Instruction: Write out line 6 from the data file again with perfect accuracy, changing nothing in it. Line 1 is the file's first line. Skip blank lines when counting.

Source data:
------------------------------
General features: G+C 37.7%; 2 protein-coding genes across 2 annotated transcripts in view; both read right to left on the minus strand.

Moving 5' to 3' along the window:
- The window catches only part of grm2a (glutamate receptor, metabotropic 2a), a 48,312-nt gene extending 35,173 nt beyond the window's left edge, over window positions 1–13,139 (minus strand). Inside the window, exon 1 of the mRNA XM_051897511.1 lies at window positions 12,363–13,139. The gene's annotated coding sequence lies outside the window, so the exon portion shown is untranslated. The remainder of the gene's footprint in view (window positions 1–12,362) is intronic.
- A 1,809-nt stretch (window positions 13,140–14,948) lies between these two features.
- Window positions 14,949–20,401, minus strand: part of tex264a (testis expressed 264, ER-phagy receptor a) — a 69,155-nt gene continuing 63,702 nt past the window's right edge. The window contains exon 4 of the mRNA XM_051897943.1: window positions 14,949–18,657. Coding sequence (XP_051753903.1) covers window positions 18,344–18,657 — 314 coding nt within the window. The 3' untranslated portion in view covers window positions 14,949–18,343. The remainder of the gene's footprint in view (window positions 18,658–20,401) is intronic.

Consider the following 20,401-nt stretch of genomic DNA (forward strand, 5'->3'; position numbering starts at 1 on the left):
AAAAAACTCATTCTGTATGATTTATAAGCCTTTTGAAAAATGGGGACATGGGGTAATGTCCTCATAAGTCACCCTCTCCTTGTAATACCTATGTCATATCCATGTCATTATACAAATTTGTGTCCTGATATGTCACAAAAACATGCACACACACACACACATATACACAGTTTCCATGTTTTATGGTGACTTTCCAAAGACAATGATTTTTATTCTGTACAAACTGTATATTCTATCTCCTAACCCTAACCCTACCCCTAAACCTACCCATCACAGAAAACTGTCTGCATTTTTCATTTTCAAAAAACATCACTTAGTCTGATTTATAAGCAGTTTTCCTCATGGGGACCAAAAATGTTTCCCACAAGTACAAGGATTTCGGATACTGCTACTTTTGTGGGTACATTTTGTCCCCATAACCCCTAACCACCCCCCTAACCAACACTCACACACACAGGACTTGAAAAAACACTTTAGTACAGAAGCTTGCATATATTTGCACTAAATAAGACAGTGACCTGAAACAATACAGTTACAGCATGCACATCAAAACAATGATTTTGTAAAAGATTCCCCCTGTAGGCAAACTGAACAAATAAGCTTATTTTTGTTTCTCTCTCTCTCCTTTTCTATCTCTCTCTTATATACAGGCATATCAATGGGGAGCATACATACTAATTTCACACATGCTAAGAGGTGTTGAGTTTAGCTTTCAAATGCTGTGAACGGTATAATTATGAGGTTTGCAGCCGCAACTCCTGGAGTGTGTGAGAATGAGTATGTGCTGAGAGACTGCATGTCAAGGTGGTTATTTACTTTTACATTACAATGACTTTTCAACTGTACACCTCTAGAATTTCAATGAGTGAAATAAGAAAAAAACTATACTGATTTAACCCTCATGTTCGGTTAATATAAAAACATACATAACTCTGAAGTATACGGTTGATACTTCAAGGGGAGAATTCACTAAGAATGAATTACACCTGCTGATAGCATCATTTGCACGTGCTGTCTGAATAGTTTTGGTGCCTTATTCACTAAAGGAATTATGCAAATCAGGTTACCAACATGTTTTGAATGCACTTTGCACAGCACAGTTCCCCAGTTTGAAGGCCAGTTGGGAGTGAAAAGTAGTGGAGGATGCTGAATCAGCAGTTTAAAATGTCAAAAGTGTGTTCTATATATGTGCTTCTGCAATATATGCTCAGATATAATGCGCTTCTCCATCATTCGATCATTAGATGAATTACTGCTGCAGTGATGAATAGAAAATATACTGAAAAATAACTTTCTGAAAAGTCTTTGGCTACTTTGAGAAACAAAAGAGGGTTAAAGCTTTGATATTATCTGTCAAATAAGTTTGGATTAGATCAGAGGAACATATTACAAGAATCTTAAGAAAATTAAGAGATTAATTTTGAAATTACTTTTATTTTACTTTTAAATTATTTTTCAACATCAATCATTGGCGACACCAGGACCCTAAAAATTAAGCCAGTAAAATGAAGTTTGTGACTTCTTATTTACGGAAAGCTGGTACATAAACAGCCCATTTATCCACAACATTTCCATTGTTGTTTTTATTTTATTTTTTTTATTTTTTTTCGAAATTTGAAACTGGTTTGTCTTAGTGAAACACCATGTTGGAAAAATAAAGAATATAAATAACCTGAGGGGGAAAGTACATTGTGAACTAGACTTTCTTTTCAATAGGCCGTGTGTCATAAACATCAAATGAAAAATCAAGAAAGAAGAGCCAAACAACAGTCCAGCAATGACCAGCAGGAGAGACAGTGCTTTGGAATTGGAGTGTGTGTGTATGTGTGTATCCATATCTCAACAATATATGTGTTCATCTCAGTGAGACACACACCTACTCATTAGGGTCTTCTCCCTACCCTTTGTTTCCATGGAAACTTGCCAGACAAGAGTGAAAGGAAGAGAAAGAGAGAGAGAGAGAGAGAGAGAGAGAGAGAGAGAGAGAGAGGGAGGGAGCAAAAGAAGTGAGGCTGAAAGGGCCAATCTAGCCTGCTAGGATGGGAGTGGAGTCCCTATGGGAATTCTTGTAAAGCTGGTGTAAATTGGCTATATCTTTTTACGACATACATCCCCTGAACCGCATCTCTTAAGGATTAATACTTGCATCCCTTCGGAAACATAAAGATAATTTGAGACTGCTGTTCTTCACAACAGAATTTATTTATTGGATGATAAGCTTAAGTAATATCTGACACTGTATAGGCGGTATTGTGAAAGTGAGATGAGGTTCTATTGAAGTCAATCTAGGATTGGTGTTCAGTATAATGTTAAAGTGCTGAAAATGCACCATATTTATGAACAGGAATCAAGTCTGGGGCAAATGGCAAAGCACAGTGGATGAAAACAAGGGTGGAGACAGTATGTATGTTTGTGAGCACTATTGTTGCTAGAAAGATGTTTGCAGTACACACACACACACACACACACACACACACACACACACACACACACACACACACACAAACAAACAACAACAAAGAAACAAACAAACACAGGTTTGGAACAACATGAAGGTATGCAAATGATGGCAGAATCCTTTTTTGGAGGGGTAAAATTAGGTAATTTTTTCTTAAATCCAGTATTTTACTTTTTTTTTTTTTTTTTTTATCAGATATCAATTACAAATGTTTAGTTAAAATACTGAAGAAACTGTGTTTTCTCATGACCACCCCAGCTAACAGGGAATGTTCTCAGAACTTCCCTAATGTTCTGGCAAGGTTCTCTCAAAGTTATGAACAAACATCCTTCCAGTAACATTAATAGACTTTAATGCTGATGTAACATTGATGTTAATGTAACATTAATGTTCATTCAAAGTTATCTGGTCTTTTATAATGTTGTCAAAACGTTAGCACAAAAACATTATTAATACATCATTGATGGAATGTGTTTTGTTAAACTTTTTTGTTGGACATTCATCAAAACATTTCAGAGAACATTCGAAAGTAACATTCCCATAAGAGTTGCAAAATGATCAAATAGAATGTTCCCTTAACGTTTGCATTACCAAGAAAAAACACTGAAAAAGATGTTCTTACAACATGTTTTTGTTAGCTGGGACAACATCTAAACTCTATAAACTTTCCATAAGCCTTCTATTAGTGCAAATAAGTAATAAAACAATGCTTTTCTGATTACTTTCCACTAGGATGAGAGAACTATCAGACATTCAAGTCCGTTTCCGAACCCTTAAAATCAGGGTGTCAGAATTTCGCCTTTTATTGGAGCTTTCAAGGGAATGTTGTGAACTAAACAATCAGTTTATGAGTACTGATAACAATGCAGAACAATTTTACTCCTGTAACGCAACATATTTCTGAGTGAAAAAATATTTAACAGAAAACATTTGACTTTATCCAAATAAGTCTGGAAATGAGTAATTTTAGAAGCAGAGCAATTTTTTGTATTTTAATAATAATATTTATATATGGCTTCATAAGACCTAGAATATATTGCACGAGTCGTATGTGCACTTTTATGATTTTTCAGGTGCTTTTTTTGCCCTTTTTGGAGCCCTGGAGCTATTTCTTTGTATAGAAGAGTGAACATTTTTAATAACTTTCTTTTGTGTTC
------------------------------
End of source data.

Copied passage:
Consider the following 20,401-nt stretch of genomic DNA (forward strand, 5'->3'; position numbering starts at 1 on the left):